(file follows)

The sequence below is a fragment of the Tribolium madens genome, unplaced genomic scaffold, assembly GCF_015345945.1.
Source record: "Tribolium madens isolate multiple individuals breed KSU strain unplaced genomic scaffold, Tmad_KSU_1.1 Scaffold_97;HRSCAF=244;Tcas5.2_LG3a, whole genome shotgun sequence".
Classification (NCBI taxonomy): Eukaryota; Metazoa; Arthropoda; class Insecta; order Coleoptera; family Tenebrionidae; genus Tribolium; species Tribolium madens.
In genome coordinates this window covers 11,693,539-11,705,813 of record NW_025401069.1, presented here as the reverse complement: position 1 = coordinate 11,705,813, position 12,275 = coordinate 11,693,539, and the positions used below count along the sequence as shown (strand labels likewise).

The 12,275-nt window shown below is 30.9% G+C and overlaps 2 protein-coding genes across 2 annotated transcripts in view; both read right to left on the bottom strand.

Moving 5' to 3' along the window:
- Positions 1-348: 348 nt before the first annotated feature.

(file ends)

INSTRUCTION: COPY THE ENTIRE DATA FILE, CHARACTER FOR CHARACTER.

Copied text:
The sequence below is a fragment of the Tribolium madens genome, unplaced genomic scaffold, assembly GCF_015345945.1.
Source record: "Tribolium madens isolate multiple individuals breed KSU strain unplaced genomic scaffold, Tmad_KSU_1.1 Scaffold_97;HRSCAF=244;Tcas5.2_LG3a, whole genome shotgun sequence".
Classification (NCBI taxonomy): Eukaryota; Metazoa; Arthropoda; class Insecta; order Coleoptera; family Tenebrionidae; genus Tribolium; species Tribolium madens.
In genome coordinates this window covers 11,693,539-11,705,813 of record NW_025401069.1, presented here as the reverse complement: position 1 = coordinate 11,705,813, position 12,275 = coordinate 11,693,539, and the positions used below count along the sequence as shown (strand labels likewise).

The 12,275-nt window shown below is 30.9% G+C and overlaps 2 protein-coding genes across 2 annotated transcripts in view; both read right to left on the bottom strand.

Moving 5' to 3' along the window:
- Positions 1-348: 348 nt before the first annotated feature.